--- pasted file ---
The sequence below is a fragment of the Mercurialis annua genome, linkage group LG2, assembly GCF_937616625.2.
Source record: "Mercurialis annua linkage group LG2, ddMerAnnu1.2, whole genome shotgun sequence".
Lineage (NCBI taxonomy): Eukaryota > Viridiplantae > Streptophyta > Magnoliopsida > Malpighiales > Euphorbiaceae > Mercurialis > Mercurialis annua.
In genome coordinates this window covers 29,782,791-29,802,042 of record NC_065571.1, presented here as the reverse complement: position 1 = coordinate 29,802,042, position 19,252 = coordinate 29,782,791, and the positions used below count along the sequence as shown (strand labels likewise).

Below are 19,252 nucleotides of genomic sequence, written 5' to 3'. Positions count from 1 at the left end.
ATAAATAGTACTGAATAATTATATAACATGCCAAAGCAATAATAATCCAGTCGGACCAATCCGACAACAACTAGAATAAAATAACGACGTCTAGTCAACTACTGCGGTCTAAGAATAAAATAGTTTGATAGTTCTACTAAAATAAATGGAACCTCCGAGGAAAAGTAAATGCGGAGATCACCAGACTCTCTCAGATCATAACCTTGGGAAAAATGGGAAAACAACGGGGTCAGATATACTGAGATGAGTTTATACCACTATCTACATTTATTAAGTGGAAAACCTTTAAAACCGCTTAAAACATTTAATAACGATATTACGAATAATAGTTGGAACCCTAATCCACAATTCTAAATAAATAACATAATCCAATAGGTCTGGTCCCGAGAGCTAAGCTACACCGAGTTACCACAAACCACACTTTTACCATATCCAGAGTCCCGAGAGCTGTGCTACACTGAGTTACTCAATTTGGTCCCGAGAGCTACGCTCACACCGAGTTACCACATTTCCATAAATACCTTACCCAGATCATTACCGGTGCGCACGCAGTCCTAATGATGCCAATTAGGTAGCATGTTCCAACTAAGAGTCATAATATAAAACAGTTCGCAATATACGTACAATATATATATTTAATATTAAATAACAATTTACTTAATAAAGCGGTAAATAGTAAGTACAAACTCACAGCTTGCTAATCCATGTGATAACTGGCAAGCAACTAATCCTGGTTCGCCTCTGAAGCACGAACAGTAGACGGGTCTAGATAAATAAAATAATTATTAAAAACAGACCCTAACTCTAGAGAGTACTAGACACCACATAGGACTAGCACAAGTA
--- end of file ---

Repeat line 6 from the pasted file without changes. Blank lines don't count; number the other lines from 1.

ATAAATAGTACTGAATAATTATATAACATGCCAAAGCAATAATAATCCAGTCGGACCAATCCGACAACAACTAGAATAAAATAACGACGTCTAGTCAACTACTGCGGTCTAAGAATAAAATAGTTTGATAGTTCTACTAAAATAAATGGAACCTCCGAGGAAAAGTAAATGCGGAGATCACCAGACTCTCTCAGATCATAACCTTGGGAAAAATGGGAAAACAACGGGGTCAGATATACTGAGATGAGTTTATACCACTATCTACATTTATTAAGTGGAAAACCTTTAAAACCGCTTAAAACATTTAATAACGATATTACGAATAATAGTTGGAACCCTAATCCACAATTCTAAATAAATAACATAATCCAATAGGTCTGGTCCCGAGAGCTAAGCTACACCGAGTTACCACAAACCACACTTTTACCATATCCAGAGTCCCGAGAGCTGTGCTACACTGAGTTACTCAATTTGGTCCCGAGAGCTACGCTCACACCGAGTTACCACATTTCCATAAATACCTTACCCAGATCATTACCGGTGCGCACGCAGTCCTAATGATGCCAATTAGGTAGCATGTTCCAACTAAGAGTCATAATATAAAACAGTTCGCAATATACGTACAATATATATATTTAATATTAAATAACAATTTACTTAATAAAGCGGTAAATAGTAAGTACAAACTCACAGCTTGCTAATCCATGTGATAACTGGCAAGCAACTAATCCTGGTTCGCCTCTGAAGCACGAACAGTAGACGGGTCTAGATAAATAAAATAATTATTAAAAACAGACCCTAACTCTAGAGAGTACTAGACACCACATAGGACTAGCACAAGTA